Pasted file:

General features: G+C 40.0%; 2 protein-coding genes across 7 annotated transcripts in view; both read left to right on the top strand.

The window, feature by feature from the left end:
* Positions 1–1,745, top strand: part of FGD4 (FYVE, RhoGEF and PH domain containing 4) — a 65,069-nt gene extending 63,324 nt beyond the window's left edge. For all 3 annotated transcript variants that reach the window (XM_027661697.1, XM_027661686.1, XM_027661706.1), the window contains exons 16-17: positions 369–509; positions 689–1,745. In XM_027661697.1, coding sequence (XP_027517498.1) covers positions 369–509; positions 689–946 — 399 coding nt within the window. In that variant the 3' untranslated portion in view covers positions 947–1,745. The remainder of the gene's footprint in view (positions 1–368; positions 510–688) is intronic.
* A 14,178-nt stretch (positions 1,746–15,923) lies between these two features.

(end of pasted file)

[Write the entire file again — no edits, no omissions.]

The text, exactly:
General features: G+C 40.0%; 2 protein-coding genes across 7 annotated transcripts in view; both read left to right on the top strand.

The window, feature by feature from the left end:
* Positions 1–1,745, top strand: part of FGD4 (FYVE, RhoGEF and PH domain containing 4) — a 65,069-nt gene extending 63,324 nt beyond the window's left edge. For all 3 annotated transcript variants that reach the window (XM_027661697.1, XM_027661686.1, XM_027661706.1), the window contains exons 16-17: positions 369–509; positions 689–1,745. In XM_027661697.1, coding sequence (XP_027517498.1) covers positions 369–509; positions 689–946 — 399 coding nt within the window. In that variant the 3' untranslated portion in view covers positions 947–1,745. The remainder of the gene's footprint in view (positions 1–368; positions 510–688) is intronic.
* A 14,178-nt stretch (positions 1,746–15,923) lies between these two features.